Review-Da Vinci Watercolor 12-Full Pan Travel Tin

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Viewing 15 posts - 16 through 30 (of 99 total)
  • Plus now we can do swaps….


    I’m sure hoping one appears again as I’d absolutely give up all my points for one. That said, I have to build 2000 more points to get it. But I loved the dot card paint, I see why Charlie likes them so much. Crossing my fingers.

    This is a brilliant review and I loved your exploration pieces – beautiful!! ❤️😍  Thank you Sandra!

    I’ve been eyeing that flower set, but I think, even if I get my points that high again, that I’ll pass and leave it for someone else, since I was able to get this set.  Chances are other good stuff will come up too.  I don’t feel as greedy going for the stuff when there is more than one available.

    Thank you, Yvonne!

    Great overview, Sandra. Greatly appreciate your perspective! The more I use DV, the more I love them. Along with American Journey, DV is quickly becoming my go-to brand. DV seems a bit softer and flows more than AJ, which I really like. They may slip up to my #1 spot!

    You mentioned that some colors handled a bit differently than you’re accustomed to… like ultra. I think DV paints have very little granulation overall and I actually prefer this. You also mentioned DV Phthalo being rather different. Can you explain more on this one and any other colors that reacted differently? Thanks! I’ll slip over to your blog. You may go into more detail there.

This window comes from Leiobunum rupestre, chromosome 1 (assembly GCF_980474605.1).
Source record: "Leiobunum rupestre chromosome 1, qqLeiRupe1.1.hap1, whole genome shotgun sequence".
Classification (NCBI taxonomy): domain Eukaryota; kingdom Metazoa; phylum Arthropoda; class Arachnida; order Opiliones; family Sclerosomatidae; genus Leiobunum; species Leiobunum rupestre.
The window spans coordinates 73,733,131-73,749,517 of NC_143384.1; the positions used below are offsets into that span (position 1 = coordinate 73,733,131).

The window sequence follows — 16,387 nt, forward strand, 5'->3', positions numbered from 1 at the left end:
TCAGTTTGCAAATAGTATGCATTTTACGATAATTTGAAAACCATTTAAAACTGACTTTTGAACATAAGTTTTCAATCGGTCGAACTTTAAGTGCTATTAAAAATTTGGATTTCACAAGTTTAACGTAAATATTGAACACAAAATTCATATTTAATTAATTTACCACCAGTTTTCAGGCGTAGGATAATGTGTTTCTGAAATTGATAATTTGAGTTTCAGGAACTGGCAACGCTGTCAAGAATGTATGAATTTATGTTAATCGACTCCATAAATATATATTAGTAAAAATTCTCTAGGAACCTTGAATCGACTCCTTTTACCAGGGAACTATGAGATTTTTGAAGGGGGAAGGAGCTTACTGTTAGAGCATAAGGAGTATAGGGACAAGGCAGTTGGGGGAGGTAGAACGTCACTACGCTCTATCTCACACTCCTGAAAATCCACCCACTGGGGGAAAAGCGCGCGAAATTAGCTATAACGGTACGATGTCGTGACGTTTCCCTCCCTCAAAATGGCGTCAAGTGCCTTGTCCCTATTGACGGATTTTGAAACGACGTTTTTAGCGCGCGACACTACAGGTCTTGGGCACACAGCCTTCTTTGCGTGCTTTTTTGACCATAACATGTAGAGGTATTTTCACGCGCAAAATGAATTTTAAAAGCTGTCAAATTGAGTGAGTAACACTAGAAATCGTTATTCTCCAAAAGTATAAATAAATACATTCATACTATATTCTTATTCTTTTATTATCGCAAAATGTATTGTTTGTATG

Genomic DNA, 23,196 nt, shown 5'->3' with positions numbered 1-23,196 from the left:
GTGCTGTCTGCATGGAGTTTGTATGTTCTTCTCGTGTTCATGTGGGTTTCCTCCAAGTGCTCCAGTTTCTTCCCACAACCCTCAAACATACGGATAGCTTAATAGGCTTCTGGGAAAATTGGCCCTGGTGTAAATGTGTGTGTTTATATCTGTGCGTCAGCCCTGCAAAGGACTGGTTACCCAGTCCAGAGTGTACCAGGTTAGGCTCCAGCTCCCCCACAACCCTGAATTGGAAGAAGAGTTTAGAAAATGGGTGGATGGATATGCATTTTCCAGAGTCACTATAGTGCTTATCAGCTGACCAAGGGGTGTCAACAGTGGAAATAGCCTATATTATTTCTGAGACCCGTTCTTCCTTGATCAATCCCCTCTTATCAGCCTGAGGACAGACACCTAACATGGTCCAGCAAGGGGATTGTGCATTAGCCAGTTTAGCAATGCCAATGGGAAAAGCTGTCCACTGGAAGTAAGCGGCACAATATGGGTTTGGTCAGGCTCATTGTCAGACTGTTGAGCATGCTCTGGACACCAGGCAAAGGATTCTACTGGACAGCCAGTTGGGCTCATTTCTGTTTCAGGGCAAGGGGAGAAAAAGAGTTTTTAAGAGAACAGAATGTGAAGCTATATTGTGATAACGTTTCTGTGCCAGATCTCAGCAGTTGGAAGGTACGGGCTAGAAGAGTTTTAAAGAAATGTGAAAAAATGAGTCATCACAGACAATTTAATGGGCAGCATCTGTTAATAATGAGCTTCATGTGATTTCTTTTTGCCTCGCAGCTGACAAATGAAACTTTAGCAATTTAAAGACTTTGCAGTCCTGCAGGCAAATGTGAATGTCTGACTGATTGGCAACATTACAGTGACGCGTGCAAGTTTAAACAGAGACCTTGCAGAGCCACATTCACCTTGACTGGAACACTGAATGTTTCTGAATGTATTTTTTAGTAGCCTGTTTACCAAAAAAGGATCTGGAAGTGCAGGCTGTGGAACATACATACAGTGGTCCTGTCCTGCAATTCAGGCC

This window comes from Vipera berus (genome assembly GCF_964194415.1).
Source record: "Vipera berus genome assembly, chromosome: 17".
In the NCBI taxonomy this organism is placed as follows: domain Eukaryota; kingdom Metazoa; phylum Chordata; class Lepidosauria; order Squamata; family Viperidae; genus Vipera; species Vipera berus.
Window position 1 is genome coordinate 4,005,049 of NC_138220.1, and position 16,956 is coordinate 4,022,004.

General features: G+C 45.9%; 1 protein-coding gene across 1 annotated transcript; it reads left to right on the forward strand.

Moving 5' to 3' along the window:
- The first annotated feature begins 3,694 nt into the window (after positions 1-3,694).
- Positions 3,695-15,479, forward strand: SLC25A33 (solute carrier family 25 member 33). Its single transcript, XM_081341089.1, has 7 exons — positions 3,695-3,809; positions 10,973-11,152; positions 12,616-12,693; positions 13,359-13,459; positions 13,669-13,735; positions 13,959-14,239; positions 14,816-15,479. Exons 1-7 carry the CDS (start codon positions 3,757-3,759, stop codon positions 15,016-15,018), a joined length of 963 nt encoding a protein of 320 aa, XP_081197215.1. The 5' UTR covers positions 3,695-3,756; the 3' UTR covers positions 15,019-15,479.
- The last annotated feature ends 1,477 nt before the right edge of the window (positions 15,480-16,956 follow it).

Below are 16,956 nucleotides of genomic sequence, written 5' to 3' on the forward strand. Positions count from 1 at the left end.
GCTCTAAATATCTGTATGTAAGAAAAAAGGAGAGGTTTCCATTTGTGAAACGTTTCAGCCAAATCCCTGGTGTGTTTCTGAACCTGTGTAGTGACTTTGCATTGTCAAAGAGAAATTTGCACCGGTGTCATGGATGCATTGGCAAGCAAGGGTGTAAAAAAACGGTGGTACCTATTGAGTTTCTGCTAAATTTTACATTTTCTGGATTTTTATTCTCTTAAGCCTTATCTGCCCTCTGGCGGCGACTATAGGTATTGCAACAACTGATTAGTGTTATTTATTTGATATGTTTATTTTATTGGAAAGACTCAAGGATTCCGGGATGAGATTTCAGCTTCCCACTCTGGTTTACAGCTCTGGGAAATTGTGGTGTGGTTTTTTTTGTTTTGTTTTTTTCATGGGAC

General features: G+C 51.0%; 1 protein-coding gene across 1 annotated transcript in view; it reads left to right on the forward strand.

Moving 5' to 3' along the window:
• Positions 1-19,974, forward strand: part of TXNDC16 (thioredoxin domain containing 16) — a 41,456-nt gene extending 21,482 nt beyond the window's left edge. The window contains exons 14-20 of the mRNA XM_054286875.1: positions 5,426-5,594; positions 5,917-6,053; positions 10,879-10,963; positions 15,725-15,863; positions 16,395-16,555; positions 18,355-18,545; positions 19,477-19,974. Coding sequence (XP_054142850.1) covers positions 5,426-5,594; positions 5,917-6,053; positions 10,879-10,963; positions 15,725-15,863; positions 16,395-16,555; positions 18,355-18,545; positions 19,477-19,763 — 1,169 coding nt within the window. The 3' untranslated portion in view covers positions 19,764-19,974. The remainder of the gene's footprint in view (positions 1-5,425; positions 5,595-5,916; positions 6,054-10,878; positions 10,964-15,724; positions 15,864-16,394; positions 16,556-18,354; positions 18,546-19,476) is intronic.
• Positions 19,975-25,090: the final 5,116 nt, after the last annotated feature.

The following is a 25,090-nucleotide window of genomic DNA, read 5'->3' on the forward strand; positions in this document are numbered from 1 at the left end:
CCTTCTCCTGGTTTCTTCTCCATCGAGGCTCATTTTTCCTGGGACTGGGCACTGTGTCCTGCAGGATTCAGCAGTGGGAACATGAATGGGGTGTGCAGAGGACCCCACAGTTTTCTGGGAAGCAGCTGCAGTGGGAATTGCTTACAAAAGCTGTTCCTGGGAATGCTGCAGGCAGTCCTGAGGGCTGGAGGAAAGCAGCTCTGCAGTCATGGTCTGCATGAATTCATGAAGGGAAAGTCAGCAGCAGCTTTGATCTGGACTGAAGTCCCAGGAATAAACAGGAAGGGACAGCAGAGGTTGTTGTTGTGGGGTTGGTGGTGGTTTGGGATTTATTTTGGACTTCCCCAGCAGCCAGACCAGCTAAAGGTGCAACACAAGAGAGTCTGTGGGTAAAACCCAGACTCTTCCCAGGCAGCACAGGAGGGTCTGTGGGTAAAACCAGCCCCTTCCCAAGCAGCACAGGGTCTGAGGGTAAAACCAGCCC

In most brands that I’ve used Phthalo Blue (and other Phthalos) and Quinacridone Rose (some other Quins), both tend to really explode in the water and move wildly, especially as opposed to a color like Cobalt Blue.

    If you lay down a trail of water on the paper, most pigments will follow the water and not go outside of it.  I’ve had the Phthalos spread outside the water line and go all over the page.

    With the Da Vinci paints, the Phthalo Blue and Quin Rose moved easily, but not as wildly, while the Cobalt Blue moved more easily.  In essence, the both were somewhere in the middle of what I’m used to.  I suspect most people will prefer this.  Sometimes, I do as well.  The only other brand I’ve come across that was like this is the Mijello Mission Gold.

    Since I like to switch up my techniques, there are times when I’ll want a color that really granulates or really explodes when I’m doing wet-into-wet, so I’ll keep certain pigments for that, but the Da Vinci is going to the head of my list too.

    Yes, I do notice that movement more in certain transparent, staining colors like quins & phthalos. That’s interesting that you noticed a difference with the cobalt. I hadn’t picked up on that, but I switched from M Graham to DV. Compared to MG, DV has much less movement. I like a fair amount of flow and blooming (but maybe not as much as Rembrandt which I found difficult to control on a page) so it took me a few paintings to grow accustomed to DV, but they grew on me very quickly. I don’t get any hard edges with them like I do some less flow-ey paints. They strike a nice balance, and I love how bold they are! I was worried when I had to give up MG that I would lose boldness, but DV lays down a nice color load with minimal drying shift on most papers. We Americans like our color big and bold. 🙂